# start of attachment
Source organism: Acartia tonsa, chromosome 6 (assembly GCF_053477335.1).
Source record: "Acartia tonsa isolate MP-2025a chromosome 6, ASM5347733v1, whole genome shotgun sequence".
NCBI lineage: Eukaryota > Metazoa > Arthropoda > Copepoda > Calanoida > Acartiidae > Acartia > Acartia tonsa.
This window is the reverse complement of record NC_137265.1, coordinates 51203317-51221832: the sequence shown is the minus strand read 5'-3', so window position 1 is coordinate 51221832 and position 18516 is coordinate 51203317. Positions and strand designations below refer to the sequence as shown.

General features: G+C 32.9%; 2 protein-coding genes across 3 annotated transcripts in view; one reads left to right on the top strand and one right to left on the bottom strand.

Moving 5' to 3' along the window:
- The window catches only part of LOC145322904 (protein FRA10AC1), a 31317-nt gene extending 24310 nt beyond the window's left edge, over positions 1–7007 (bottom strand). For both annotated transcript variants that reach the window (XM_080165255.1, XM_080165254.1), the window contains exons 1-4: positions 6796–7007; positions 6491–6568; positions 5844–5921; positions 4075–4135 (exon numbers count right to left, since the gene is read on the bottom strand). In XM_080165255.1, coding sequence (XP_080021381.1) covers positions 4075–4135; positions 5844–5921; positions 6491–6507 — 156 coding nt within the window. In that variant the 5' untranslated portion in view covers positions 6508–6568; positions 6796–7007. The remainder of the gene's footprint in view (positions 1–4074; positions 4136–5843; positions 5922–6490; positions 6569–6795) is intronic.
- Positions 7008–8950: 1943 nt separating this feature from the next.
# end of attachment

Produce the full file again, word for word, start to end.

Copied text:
Source organism: Acartia tonsa, chromosome 6 (assembly GCF_053477335.1).
Source record: "Acartia tonsa isolate MP-2025a chromosome 6, ASM5347733v1, whole genome shotgun sequence".
NCBI lineage: Eukaryota > Metazoa > Arthropoda > Copepoda > Calanoida > Acartiidae > Acartia > Acartia tonsa.
This window is the reverse complement of record NC_137265.1, coordinates 51203317-51221832: the sequence shown is the minus strand read 5'-3', so window position 1 is coordinate 51221832 and position 18516 is coordinate 51203317. Positions and strand designations below refer to the sequence as shown.

General features: G+C 32.9%; 2 protein-coding genes across 3 annotated transcripts in view; one reads left to right on the top strand and one right to left on the bottom strand.

Moving 5' to 3' along the window:
- The window catches only part of LOC145322904 (protein FRA10AC1), a 31317-nt gene extending 24310 nt beyond the window's left edge, over positions 1–7007 (bottom strand). For both annotated transcript variants that reach the window (XM_080165255.1, XM_080165254.1), the window contains exons 1-4: positions 6796–7007; positions 6491–6568; positions 5844–5921; positions 4075–4135 (exon numbers count right to left, since the gene is read on the bottom strand). In XM_080165255.1, coding sequence (XP_080021381.1) covers positions 4075–4135; positions 5844–5921; positions 6491–6507 — 156 coding nt within the window. In that variant the 5' untranslated portion in view covers positions 6508–6568; positions 6796–7007. The remainder of the gene's footprint in view (positions 1–4074; positions 4136–5843; positions 5922–6490; positions 6569–6795) is intronic.
- Positions 7008–8950: 1943 nt separating this feature from the next.